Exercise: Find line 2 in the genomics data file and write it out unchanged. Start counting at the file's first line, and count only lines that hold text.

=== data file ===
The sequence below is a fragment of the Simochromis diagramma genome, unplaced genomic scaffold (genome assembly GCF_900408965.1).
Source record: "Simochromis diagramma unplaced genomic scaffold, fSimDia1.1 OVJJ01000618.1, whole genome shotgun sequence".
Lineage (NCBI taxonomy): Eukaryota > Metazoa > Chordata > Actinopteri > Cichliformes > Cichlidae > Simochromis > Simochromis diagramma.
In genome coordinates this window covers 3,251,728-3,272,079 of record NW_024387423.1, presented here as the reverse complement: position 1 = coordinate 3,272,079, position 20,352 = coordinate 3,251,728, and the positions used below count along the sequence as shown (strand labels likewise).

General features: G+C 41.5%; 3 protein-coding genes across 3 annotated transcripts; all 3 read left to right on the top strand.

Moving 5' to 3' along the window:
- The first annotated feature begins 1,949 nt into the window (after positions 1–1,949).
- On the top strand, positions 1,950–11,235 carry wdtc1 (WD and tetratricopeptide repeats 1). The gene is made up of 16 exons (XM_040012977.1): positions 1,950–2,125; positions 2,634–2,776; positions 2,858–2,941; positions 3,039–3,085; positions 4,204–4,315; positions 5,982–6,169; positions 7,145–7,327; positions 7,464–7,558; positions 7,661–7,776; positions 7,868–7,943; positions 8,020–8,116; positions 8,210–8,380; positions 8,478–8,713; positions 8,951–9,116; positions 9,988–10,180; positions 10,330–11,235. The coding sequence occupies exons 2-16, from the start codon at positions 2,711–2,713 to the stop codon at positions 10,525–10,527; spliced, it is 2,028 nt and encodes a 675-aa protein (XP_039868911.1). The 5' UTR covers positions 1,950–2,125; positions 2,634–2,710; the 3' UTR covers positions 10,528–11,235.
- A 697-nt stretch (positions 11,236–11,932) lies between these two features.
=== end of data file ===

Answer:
Source record: "Simochromis diagramma unplaced genomic scaffold, fSimDia1.1 OVJJ01000618.1, whole genome shotgun sequence".